And also I am new to this forum so I am unfamiliar with how to format, and this is just what it looked like when I pressed paste. Sorry !

Thanks for any help, I am very grateful

Sabine


Apply \(a^2-2ab+b^2=(a-b)^2\):

\(x-2\sqrt{xy}+y=(\sqrt{x})^2-2\sqrt{x}\sqrt{y}+(\sqrt{y})^2=(\sqrt{x}-\sqrt{y})^2\).

P.S. Writing Mathematical Formulas on the Forum: rules-for-posting-please-read-this-before-posting-133935.html#p1096628
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Re: M01-19  [#permalink]

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New post 25 Feb 2015, 15:56
Bunuel wrote:
Official Solution:


Question: \(\frac{\sqrt{2x}+\sqrt{2y}}{x-y}=?\) Factor out \(\sqrt{2}\) from the numerator and apply \(a^2-b^2=(a-b)(a+b)\) to the expression in the denominator: \(\frac{\sqrt{2}(\sqrt{x}+\sqrt{y})}{(\sqrt{x}-\sqrt{y})(\sqrt{x}+\sqrt{y})}=\frac{\sqrt{2}}{\sqrt{x}-\sqrt{y}}\). So, we should find the value of \(\sqrt{x}-\sqrt{y}\).

(1) \(x+y=4+2\sqrt{xy}\)

\(x-2\sqrt{xy}+y=4\);

\((\sqrt{x}-\sqrt{y})^2=4\);

\(\sqrt{x}-\sqrt{y}=2\) (note that since \(x-y \gt 0\) then the second solution \(\sqrt{x}-\sqrt{y}=-2\) is not valid). Sufficient.

(2) \(x-y=9\). Not sufficient.


Answer: A


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Re: M01-19  [#permalink]

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New post 08 Jul 2016, 16:13
i am little bit confused about this explanation. please explain in this way.
as per above explanation,
[square_root(x) - [square_root(y)= 2 , since x-y>0 [square_root(x) -[square_root(y)= -2 is not valid.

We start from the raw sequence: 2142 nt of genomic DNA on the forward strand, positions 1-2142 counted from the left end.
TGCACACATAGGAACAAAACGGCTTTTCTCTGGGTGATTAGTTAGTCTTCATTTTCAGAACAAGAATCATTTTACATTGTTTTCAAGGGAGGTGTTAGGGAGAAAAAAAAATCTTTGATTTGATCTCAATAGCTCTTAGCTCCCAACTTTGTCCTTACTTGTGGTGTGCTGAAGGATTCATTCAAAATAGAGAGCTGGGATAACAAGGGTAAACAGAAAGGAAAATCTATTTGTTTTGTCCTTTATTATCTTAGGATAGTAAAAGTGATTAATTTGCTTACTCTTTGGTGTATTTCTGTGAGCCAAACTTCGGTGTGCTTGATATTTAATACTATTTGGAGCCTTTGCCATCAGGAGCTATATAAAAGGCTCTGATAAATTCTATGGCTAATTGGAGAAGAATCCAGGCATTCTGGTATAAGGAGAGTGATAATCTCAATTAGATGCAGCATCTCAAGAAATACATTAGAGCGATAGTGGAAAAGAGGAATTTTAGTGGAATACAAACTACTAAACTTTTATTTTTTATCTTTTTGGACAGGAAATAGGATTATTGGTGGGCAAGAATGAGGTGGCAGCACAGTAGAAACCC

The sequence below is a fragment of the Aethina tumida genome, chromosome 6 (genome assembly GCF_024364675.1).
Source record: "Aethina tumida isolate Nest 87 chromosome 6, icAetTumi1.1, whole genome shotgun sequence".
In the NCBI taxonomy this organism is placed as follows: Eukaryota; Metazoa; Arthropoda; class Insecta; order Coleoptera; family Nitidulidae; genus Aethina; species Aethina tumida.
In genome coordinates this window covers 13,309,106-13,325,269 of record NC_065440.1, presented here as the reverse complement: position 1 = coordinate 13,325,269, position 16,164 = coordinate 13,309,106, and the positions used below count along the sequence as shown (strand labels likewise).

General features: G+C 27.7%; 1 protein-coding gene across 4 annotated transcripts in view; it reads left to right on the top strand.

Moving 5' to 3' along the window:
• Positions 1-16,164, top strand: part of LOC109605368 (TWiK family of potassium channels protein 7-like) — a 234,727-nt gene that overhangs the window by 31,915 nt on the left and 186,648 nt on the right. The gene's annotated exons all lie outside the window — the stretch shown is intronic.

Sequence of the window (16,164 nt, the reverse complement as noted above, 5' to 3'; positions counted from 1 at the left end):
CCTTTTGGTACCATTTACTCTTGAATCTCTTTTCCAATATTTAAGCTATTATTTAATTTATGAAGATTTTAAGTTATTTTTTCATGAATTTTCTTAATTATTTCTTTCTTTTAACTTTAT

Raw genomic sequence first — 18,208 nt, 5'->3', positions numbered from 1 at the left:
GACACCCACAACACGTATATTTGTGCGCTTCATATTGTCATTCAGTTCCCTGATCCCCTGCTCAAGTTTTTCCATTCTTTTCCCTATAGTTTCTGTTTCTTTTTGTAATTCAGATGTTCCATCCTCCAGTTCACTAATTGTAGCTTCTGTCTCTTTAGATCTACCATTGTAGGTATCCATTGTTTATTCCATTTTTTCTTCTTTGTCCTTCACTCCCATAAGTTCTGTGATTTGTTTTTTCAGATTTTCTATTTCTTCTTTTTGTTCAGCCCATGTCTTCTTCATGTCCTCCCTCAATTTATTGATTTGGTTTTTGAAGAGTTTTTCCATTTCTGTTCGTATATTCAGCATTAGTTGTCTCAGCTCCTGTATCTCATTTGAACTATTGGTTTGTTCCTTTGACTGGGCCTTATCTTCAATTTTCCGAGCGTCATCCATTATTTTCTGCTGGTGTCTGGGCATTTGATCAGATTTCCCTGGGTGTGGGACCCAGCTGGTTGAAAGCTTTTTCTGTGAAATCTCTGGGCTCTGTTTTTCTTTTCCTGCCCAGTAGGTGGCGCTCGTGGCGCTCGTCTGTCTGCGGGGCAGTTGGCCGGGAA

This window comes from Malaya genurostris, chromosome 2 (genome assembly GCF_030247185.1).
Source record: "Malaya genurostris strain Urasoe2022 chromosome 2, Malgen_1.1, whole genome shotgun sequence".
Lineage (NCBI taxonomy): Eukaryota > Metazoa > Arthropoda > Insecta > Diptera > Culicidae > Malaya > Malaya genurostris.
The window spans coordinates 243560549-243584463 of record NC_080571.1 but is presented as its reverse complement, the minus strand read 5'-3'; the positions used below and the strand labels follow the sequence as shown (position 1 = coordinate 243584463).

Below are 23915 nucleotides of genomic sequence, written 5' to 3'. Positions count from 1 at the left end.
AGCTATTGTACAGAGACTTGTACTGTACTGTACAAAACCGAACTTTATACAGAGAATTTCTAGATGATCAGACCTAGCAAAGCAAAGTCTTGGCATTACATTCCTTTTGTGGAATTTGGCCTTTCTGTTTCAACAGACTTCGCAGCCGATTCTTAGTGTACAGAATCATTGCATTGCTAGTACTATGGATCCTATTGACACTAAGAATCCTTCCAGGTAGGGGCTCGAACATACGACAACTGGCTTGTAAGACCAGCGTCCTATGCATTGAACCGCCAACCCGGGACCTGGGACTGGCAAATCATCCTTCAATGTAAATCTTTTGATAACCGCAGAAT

what if [square_root(x)= -5 and [square_root(y) = -3
x=25 and y=9 (x>y>0)
x-y= 16 >0
but [square_root(x) -[square_root(y) = -2
question doesn't mention explicitly that both sqrt (x) and sqrt (y) are positive.
if both sqrt(x) and sqrt(y) are positive, then sqrt(x)- sqrt(y)= 2
or both sqrt(x) and sqrt(y) are negative ,then sqrt(x)- sqrt(y)= -2
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New post 09 Jul 2016, 00:09
mrinmoyc987 wrote:
i am little bit confused about this explanation. please explain in this way.
as per above explanation,
[square_root(x) - [square_root(y)= 2 , since x-y>0 [square_root(x) -[square_root(y)= -2 is not valid.

what if [square_root(x)= -5 and [square_root(y) = -3
x=25 and y=9 (x>y>0)
x-y= 16 >0
but [square_root(x) -[square_root(y) = -2
question doesn't mention explicitly that both sqrt (x) and sqrt (y) are positive.
if both sqrt(x) and sqrt(y) are positive, then sqrt(x)- sqrt(y)= 2
or both sqrt(x) and sqrt(y) are negative ,then sqrt(x)- sqrt(y)= -2


The square root function cannot give negative result.
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Re M01-19  [#permalink]

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New post 15 Sep 2016, 12:37
I think this is a high-quality question and I agree with explanation.
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New post 28 Nov 2016, 01:04